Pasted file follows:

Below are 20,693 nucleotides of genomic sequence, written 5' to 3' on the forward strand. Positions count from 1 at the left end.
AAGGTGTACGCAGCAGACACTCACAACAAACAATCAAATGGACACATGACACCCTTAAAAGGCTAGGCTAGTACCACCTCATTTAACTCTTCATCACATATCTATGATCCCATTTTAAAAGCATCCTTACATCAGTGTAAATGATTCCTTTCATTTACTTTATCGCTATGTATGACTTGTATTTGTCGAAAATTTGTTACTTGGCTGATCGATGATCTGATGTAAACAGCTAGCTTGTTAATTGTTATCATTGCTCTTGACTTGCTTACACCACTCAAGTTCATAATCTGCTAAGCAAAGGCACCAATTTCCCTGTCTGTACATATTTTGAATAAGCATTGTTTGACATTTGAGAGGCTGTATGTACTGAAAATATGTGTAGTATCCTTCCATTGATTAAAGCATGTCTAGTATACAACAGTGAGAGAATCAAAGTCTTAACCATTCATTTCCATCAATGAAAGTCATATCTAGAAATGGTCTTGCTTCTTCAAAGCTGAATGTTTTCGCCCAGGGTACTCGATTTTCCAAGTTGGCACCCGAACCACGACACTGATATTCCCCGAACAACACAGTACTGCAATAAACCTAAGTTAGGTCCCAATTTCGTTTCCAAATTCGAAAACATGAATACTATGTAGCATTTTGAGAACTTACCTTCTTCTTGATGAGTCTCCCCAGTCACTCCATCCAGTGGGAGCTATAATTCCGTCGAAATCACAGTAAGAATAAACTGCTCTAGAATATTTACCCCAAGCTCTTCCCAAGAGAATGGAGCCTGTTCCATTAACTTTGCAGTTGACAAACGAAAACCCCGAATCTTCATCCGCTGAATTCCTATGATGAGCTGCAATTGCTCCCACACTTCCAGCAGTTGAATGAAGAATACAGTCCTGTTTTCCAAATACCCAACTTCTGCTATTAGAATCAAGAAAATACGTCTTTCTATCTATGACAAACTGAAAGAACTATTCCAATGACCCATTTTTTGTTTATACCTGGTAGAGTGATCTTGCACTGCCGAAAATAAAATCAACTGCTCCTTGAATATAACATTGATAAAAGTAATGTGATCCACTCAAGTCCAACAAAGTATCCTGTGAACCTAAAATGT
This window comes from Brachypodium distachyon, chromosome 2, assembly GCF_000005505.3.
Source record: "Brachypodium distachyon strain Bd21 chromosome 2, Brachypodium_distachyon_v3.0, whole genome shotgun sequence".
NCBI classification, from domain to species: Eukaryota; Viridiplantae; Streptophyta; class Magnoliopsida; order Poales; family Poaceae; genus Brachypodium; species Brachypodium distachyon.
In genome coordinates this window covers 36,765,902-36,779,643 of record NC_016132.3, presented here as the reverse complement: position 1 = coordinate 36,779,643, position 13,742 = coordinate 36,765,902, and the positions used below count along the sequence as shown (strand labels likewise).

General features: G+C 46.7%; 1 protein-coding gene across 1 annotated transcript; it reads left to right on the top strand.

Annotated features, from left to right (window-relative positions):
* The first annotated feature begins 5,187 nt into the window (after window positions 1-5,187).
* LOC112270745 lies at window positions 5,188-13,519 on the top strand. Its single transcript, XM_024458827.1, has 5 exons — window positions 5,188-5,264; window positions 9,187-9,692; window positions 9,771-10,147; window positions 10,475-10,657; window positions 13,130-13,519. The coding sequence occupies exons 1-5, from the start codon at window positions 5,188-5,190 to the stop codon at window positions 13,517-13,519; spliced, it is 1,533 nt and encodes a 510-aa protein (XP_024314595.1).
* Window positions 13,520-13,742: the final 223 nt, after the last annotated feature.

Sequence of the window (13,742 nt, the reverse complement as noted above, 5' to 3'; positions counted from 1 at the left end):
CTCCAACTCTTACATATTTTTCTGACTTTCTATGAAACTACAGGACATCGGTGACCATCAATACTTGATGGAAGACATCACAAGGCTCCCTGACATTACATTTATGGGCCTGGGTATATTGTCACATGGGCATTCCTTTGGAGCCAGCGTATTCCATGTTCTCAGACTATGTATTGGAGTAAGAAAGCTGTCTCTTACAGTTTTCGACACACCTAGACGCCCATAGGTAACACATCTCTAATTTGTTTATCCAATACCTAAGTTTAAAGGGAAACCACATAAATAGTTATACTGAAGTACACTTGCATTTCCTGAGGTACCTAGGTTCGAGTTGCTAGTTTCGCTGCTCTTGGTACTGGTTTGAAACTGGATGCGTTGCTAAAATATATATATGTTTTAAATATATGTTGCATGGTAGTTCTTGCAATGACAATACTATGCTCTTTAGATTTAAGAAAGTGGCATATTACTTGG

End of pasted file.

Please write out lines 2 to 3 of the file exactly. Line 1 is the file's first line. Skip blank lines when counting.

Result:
AAGGTGTACGCAGCAGACACTCACAACAAACAATCAAATGGACACATGACACCCTTAAAAGGCTAGGCTAGTACCACCTCATTTAACTCTTCATCACATATCTATGATCCCATTTTAAAAGCATCCTTACATCAGTGTAAATGATTCCTTTCATTTACTTTATCGCTATGTATGACTTGTATTTGTCGAAAATTTGTTACTTGGCTGATCGATGATCTGATGTAAACAGCTAGCTTGTTAATTGTTATCATTGCTCTTGACTTGCTTACACCACTCAAGTTCATAATCTGCTAAGCAAAGGCACCAATTTCCCTGTCTGTACATATTTTGAATAAGCATTGTTTGACATTTGAGAGGCTGTATGTACTGAAAATATGTGTAGTATCCTTCCATTGATTAAAGCATGTCTAGTATACAACAGTGAGAGAATCAAAGTCTTAACCATTCATTTCCATCAATGAAAGTCATATCTAGAAATGGTCTTGCTTCTTCAAAGCTGAATGTTTTCGCCCAGGGTACTCGATTTTCCAAGTTGGCACCCGAACCACGACACTGATATTCCCCGAACAACACAGTACTGCAATAAACCTAAGTTAGGTCCCAATTTCGTTTCCAAATTCGAAAACATGAATACTATGTAGCATTTTGAGAACTTACCTTCTTCTTGATGAGTCTCCCCAGTCACTCCATCCAGTGGGAGCTATAATTCCGTCGAAATCACAGTAAGAATAAACTGCTCTAGAATATTTACCCCAAGCTCTTCCCAAGAGAATGGAGCCTGTTCCATTAACTTTGCAGTTGACAAACGAAAACCCCGAATCTTCATCCGCTGAATTCCTATGATGAGCTGCAATTGCTCCCACACTTCCAGCAGTTGAATGAAGAATACAGTCCTGTTTTCCAAATACCCAACTTCTGCTATTAGAATCAAGAAAATACGTCTTTCTATCTATGACAAACTGAAAGAACTATTCCAATGACCCATTTTTTGTTTATACCTGGTAGAGTGATCTTGCACTGCCGAAAATAAAATCAACTGCTCCTTGAATATAACATTGATAAAAGTAATGTGATCCACTCAAGTCCAACAAAGTATCCTGTGAACCTAAAATGT
This window comes from Brachypodium distachyon, chromosome 2, assembly GCF_000005505.3.